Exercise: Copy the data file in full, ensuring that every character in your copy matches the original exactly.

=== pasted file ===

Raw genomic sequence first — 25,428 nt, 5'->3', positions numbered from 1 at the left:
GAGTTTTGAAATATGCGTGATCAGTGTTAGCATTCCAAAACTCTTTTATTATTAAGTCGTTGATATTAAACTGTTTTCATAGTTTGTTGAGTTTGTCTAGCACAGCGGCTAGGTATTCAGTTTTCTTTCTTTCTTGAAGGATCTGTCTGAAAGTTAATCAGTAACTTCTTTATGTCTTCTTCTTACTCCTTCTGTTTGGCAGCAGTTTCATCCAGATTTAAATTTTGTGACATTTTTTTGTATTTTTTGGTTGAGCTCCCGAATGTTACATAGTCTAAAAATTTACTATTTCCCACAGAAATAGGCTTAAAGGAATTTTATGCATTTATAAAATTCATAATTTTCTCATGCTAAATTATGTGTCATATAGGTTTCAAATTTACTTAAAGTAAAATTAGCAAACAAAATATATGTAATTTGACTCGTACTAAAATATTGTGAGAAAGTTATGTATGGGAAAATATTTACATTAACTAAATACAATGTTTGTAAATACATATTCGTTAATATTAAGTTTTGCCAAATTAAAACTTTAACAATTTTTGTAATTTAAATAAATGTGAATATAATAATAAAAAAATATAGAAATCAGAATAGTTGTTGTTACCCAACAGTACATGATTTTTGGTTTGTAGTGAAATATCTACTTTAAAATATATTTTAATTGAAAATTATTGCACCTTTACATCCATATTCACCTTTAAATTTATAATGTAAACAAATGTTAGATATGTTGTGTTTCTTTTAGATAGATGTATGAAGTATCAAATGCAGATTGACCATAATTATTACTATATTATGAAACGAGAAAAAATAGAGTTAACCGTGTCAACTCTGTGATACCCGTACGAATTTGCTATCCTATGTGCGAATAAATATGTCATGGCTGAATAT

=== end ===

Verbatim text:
Raw genomic sequence first — 25,428 nt, 5'->3', positions numbered from 1 at the left:
GAGTTTTGAAATATGCGTGATCAGTGTTAGCATTCCAAAACTCTTTTATTATTAAGTCGTTGATATTAAACTGTTTTCATAGTTTGTTGAGTTTGTCTAGCACAGCGGCTAGGTATTCAGTTTTCTTTCTTTCTTGAAGGATCTGTCTGAAAGTTAATCAGTAACTTCTTTATGTCTTCTTCTTACTCCTTCTGTTTGGCAGCAGTTTCATCCAGATTTAAATTTTGTGACATTTTTTTGTATTTTTTGGTTGAGCTCCCGAATGTTACATAGTCTAAAAATTTACTATTTCCCACAGAAATAGGCTTAAAGGAATTTTATGCATTTATAAAATTCATAATTTTCTCATGCTAAATTATGTGTCATATAGGTTTCAAATTTACTTAAAGTAAAATTAGCAAACAAAATATATGTAATTTGACTCGTACTAAAATATTGTGAGAAAGTTATGTATGGGAAAATATTTACATTAACTAAATACAATGTTTGTAAATACATATTCGTTAATATTAAGTTTTGCCAAATTAAAACTTTAACAATTTTTGTAATTTAAATAAATGTGAATATAATAATAAAAAAATATAGAAATCAGAATAGTTGTTGTTACCCAACAGTACATGATTTTTGGTTTGTAGTGAAATATCTACTTTAAAATATATTTTAATTGAAAATTATTGCACCTTTACATCCATATTCACCTTTAAATTTATAATGTAAACAAATGTTAGATATGTTGTGTTTCTTTTAGATAGATGTATGAAGTATCAAATGCAGATTGACCATAATTATTACTATATTATGAAACGAGAAAAAATAGAGTTAACCGTGTCAACTCTGTGATACCCGTACGAATTTGCTATCCTATGTGCGAATAAATATGTCATGGCTGAATAT